…in other words, it’s time to haul out the patio furniture (once our monsoons stop), grab the gardening tools, get ready to plant those annuals and gear up for summer.
But for me, this time of year also means organizing every closet, cupboard and drawer in the house. Not because I want to, mind you. I can think of 37 much more interesting things I’d rather do. But since I’ve been lax of late, my cupboards look like we had a recent earthquake. No longer are the cans and bottles lined up facing forward and boxes neatly stacked. It’s what you’d call a…
Have you ever driven down the freeway and thought to yourself: Wow, there’s hardly any traffic today. How lucky am I? And then you crest the hill only to witness a mass of cars seemingly attached like miles-long sausages. Or, if you brag to friends about rarely getting sick or injured, you’ve pretty much just guaranteed the next day you’ll get the flu and fall down the stairs.
Why do I bring this up? Because a couple weeks ago I had the audacity to actually say to someone, “I’ve been so fortunate these 39 years in my home because very little has gone wrong that needed fixing.” And that was, in 4 little words,
Now don’t get me wrong; a fire didn’t demolish my residence. The roof didn’t blow off during the huge storm we endured a few weeks ago. No trees fell on my car; nothing that bad. But apparently simply commenting about one’s good fortune just about guarantees it will soon change. I was never a true believer of that myth, until now. And here’s why…
Last week I had occasion to visit the neighborhood where I grew up in Santa Venetia, also derogatorily known as Scabo. I’m not sure what that stands for but since it’s an ugly word, I’m guessing it wasn’t known as the most desirable place to live. But I beg to differ.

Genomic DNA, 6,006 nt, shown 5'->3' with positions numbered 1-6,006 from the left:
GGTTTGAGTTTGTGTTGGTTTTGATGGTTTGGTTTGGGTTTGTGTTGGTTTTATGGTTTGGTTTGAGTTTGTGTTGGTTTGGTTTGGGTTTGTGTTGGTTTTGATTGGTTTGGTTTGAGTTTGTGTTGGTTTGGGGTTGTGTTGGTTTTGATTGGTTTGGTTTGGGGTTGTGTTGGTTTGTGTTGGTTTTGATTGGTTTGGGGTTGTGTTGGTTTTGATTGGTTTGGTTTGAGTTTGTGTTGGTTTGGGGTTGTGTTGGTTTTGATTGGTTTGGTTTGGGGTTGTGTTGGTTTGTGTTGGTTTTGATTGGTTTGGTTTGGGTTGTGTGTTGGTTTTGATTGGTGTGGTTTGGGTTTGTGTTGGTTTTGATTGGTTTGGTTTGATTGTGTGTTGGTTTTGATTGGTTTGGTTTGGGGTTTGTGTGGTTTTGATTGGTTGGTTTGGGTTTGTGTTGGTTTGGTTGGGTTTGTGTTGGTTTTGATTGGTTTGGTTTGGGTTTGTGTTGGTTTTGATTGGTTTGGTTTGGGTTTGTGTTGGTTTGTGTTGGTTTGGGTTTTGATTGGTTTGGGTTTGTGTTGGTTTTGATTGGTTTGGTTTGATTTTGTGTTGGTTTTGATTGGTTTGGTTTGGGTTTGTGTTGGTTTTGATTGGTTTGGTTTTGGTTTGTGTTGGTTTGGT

Kids don’t know they don’t live in a mansion. I certainly didn’t. We had 4 bedrooms that weren’t much bigger than some large walk-in closets and closets not much wider than a refrigerator. Now don’t get me wrong; I didn’t care one bit. I had what I needed and that was enough.
Our little house
To me, our Doughboy Pool was the bomb (better known as groovy back then). Other neighborhood dads helped my dad install it. That’s how it was; neighbors helping neighbors. On summer afternoons, being in that pool or playing ping pong on the patio were my favorite places to be.
Even if you don’t live here, you might know about the wildfires we’re experiencing in California this year. And last year. And the year before. Unfortunately, it’s our new normal. And that sucks. Some of my friends had to evacuate from their homes in hills where fire overtook hundreds of acres. Thankfully, nobody I know lost their home or their life.
Nature is unpredictable, especially these days. Not knowing when or if another fire will break out is stressful. Which direction will it travel? How many acres will it burn? How many homes will be destroyed? How many lives lost? Who knows. But one thing is certain: it will happen again.
I used to think people were crazy who feared living in California because of earthquakes. Seriously, how many earthquakes do we have (very few) compared to the devastation eastern and southern coastal states endure from yearly hurricanes and tornadoes? But with fires being an annual thing now, there may be reason to fear living here, especially near hills and mountains.